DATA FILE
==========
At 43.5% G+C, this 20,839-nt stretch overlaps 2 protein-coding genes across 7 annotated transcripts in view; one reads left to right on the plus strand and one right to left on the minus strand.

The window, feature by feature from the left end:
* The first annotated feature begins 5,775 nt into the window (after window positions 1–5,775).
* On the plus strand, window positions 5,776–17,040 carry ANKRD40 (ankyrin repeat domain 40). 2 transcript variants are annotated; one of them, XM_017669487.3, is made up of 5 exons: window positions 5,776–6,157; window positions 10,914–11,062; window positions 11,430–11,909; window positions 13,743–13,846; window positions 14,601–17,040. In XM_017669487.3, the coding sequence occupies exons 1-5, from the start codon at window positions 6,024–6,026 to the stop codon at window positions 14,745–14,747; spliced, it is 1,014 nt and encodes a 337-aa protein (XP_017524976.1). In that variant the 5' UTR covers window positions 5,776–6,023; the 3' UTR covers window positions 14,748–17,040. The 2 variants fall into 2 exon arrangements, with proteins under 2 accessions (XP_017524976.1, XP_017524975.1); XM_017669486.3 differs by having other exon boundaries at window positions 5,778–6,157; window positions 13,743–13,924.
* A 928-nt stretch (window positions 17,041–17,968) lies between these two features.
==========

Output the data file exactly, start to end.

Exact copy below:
At 43.5% G+C, this 20,839-nt stretch overlaps 2 protein-coding genes across 7 annotated transcripts in view; one reads left to right on the plus strand and one right to left on the minus strand.

The window, feature by feature from the left end:
* The first annotated feature begins 5,775 nt into the window (after window positions 1–5,775).
* On the plus strand, window positions 5,776–17,040 carry ANKRD40 (ankyrin repeat domain 40). 2 transcript variants are annotated; one of them, XM_017669487.3, is made up of 5 exons: window positions 5,776–6,157; window positions 10,914–11,062; window positions 11,430–11,909; window positions 13,743–13,846; window positions 14,601–17,040. In XM_017669487.3, the coding sequence occupies exons 1-5, from the start codon at window positions 6,024–6,026 to the stop codon at window positions 14,745–14,747; spliced, it is 1,014 nt and encodes a 337-aa protein (XP_017524976.1). In that variant the 5' UTR covers window positions 5,776–6,023; the 3' UTR covers window positions 14,748–17,040. The 2 variants fall into 2 exon arrangements, with proteins under 2 accessions (XP_017524976.1, XP_017524975.1); XM_017669486.3 differs by having other exon boundaries at window positions 5,778–6,157; window positions 13,743–13,924.
* A 928-nt stretch (window positions 17,041–17,968) lies between these two features.